Earlier this week, Mishraji went back to Azamgarh after five long years in Mumbai. Since he has no home, withdrawing his savings from the bank was kept till the end. A couple of days before he left, he went to the bank to withdraw his savings, only to be told that his account is dormant.
For most educated people, getting it activated is a simple matter of submitting KYC documents afresh; but thanks to inefficient government agencies and wrong IDs, Mishraji faced a nightmare. Unlike millions of others in his situation, he got in touch with Moneylife Foundation. We are lucky to have a very committed former central banker volunteering his time to guide people.
The RBI circular on dormant accounts
requires banks to seek KYC documents, to reactivate the account. Typical of RBI, this prescriptive ‘fatwa
’ does not take into account people like Mishraji
, who don’t have proper documents even while opening the account and end up with no access to their own money. The system has no room for empathy, or alternative verification. So, he was rudely turned away and even calls from a retired CGM (chief general manager) from RBI’s consumer services department was not good enough to vouch for his identity. He, eventually, went back to Azamgarh without a chunk of his savings.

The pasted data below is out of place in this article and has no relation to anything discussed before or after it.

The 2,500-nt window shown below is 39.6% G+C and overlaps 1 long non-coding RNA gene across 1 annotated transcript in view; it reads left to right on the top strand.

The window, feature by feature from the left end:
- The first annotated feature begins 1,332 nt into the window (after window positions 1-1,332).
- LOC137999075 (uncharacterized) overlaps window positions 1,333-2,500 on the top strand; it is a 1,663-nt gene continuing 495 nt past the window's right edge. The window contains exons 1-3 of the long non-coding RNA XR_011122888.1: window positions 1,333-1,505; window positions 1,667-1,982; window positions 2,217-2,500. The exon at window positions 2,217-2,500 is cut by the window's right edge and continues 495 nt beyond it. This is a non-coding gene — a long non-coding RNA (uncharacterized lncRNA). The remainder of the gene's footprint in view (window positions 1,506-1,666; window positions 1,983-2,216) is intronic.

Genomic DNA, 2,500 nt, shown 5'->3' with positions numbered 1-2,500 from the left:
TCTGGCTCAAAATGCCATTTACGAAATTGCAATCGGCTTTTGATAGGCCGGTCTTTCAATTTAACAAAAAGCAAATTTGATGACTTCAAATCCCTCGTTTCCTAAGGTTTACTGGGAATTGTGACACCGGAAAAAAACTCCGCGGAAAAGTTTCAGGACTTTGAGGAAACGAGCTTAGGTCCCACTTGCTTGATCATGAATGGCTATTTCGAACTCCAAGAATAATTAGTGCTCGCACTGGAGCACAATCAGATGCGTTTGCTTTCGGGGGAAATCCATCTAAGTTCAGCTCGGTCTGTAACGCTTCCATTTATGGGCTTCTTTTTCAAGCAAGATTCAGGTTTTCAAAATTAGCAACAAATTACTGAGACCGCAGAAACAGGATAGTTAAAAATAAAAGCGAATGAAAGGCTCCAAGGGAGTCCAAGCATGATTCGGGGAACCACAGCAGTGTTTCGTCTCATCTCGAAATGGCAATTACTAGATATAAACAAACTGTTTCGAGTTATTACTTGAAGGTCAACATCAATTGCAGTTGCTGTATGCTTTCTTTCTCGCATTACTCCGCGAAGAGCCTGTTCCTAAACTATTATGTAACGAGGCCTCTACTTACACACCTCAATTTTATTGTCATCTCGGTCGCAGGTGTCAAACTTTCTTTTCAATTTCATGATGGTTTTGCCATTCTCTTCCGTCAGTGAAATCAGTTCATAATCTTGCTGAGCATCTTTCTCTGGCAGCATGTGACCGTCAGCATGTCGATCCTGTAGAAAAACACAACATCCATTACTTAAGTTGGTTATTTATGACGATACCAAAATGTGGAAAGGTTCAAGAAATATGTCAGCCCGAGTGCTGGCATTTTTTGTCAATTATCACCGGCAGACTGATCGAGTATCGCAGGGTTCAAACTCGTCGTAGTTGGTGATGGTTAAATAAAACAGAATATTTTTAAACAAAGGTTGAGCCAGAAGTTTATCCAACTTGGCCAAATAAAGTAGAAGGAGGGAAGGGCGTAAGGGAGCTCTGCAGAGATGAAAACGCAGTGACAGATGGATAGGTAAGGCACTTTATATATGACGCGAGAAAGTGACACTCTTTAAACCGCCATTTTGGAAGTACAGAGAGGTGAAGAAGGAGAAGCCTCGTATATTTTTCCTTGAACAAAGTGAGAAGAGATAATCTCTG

Remember, Mishraji is an unusually smart and well-read person. What happens to millions of migrants who are less literate and more helpless? Wouldn't the system simply gobble up their savings? The massive pool of over Rs19,500 crore in unclaimed deposits transferred to RBI until June 2018 is testimony to this.
Now let us look at another story.
Dr Ajay Sood is a California-based non-resident Indian (NRI) with a non-resident ordinary (NRO) account at Bank of India’s (BOI) Chandigarh branch. The money in the account is his mother’s lifetime savings to be used for her welfare. On 20 July 2018, Dr Sood found that the account was almost emptied out, with two huge debits—of Rs98 lakh and Rs35 lakh, respectively—using cheques from his NRO account.
Not only had he not withdrawn the money, but he had in his possession the original chequebooks with the exact same cheque numbers on which the money was purportedly withdrawn.
After speaking to the Bank and filing a first information report (FIR), he learnt that his mobile number with the Bank had been changed and a false Aadhaar card submitted with his photograph but wrong information about his father’s name. Dr Sood did not even have an Aadhaar-linked account.